While I appreciate the many comments that were left on my last entry touching on this subject, I don’t think I was completely understood.
First of all, I have no problem whatsoever with the concepts of polyamory or swinging (or, for the record, monogamy). What I personally don’t like is having intimate sexual contact with someone whom I am not close to. It is a nice fantasy, but I don’t want that as a reality. I just don’t find that appealing. Others do, and I have no problem with that fact nor do I pass judgement on it either.
For each of the “lifestyles” of monogamy, polyamory, and swinging the opportunity for casual sexual encounters exists. There is no uncommon thread among them in this regard. Likewise, in each one there exists the opportunity for intensely close, deeply emotional connections, as well as emotionally intimate sexual experiences in a variety of relationship contexts. Again, there is no difference between the three lifestyles here.
The distinction between the three is merely one of math. Theoretically, monogomists have one relationship of a particular context at a time, polyamorists have more than one, and swingers come to a choice on the math based on their current relationship.
The point here is that the skills necessary to be a successful monogomist, polyamorist, and swinger are identical. These skills are a suite of emotional intelligences including self-awareness, compassion, generosity, love, patience, conflict-resolution, the ability to delay self-gratification, and communication skills. A good monogamist will be a good polyamorist. A good swinger will be a good monogamist. Again, there is no uncommon thread between monogamy, polyamory, or swinging in this regard.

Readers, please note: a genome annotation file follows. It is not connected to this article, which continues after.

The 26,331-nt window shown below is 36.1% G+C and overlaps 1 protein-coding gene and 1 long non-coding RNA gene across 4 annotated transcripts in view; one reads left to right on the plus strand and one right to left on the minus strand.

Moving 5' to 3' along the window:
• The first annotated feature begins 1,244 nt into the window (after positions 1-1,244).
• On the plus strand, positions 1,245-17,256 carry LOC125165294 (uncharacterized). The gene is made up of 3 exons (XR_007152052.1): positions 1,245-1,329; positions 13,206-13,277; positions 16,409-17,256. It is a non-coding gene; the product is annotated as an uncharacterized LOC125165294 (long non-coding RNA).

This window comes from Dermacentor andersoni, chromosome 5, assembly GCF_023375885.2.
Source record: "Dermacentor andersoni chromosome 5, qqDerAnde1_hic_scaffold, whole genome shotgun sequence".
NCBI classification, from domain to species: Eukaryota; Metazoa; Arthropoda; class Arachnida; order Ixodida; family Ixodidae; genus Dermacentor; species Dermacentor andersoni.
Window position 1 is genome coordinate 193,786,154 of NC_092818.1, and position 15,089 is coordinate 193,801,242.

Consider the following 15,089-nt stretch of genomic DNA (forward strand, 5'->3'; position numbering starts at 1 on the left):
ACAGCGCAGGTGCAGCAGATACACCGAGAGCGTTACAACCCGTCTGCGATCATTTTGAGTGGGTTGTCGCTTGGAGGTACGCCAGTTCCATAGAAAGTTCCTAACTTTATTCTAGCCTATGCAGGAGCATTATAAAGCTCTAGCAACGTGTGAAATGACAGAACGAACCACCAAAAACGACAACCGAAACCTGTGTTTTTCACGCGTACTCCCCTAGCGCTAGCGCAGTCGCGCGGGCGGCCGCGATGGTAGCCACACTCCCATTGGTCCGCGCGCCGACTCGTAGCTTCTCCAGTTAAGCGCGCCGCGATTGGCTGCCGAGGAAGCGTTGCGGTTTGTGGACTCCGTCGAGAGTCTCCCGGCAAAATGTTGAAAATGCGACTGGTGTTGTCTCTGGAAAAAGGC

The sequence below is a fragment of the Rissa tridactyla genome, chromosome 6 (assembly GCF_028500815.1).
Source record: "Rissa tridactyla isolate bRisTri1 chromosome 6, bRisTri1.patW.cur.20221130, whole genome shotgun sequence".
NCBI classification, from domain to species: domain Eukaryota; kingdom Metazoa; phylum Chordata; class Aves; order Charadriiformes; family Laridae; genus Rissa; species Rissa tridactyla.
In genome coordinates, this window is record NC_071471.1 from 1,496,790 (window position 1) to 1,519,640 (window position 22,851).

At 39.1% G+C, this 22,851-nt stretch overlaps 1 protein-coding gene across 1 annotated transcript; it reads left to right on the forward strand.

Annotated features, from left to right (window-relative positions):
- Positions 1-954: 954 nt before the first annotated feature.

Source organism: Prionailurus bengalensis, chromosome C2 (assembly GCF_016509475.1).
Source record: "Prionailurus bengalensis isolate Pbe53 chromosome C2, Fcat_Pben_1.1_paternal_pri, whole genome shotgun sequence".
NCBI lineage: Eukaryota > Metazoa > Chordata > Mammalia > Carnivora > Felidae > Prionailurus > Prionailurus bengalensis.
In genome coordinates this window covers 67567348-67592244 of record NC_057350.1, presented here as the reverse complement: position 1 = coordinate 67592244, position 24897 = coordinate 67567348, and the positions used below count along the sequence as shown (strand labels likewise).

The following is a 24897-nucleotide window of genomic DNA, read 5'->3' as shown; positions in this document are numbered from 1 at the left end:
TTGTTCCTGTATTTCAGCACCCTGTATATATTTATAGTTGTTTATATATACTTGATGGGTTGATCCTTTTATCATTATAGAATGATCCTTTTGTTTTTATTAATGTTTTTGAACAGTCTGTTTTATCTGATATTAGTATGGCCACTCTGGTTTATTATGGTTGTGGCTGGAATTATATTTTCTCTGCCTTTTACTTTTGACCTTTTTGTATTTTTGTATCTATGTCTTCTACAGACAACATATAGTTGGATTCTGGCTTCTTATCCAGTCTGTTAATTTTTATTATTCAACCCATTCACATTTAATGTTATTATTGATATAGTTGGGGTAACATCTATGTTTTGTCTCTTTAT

The implicit reciprocal point made from the above paragraph is that unsuccessful monogamists are unsuccessful polyamorists, and so too any other relation. Unsuccessful monogamists are often called serial monogamists. Serial monogamists lack the skills necessary to maintain a relationship—any relationship—for any great length of time, and they are thus bad candidates for polyamory.
In short, serial monogamists are opaque to their partners; they do not keep their partners informed about their concerns, feelings, or other partners. They do not let their partners be involved in the making of choices which affect their lives. Good polyamorists, and good monogamists or swingers are completely transparent to their lovers, their playmates, their friends, and their crushes. That’s what makes them good at love, however they choose to express it.
I am a good monogamist. Not perfect, but very good. That’s the basis for my confidence in myself when/if (probably “when”) I will attempt a polyamorous relationship. I am not put off by the idea at all. Rather, I welcome it. It’s not something I need; I’d be just fine in whatever relationship I end up with as long as that relationship is a mutually loving and beneficial relationship for me and my partner(s). In order for a relationship to succeed at all—regardless of whether it is a monogamous or polyamorous one (or some other kind)—it must be healthy, it must be transparent.
I hope, though I admit I’m not really sure, that this is a good enough explanation of my feelings on the matter.
(As an aside, the realization that I could be happy in a completely monogamous relationship was one that came to me while I was with Danica. One of the things she said to me on the phone before we even met was, “In a good relationship, you don’t feel limited.” That stuck with me ’til now, and will probably never leave me. I hope it never does, anyway.)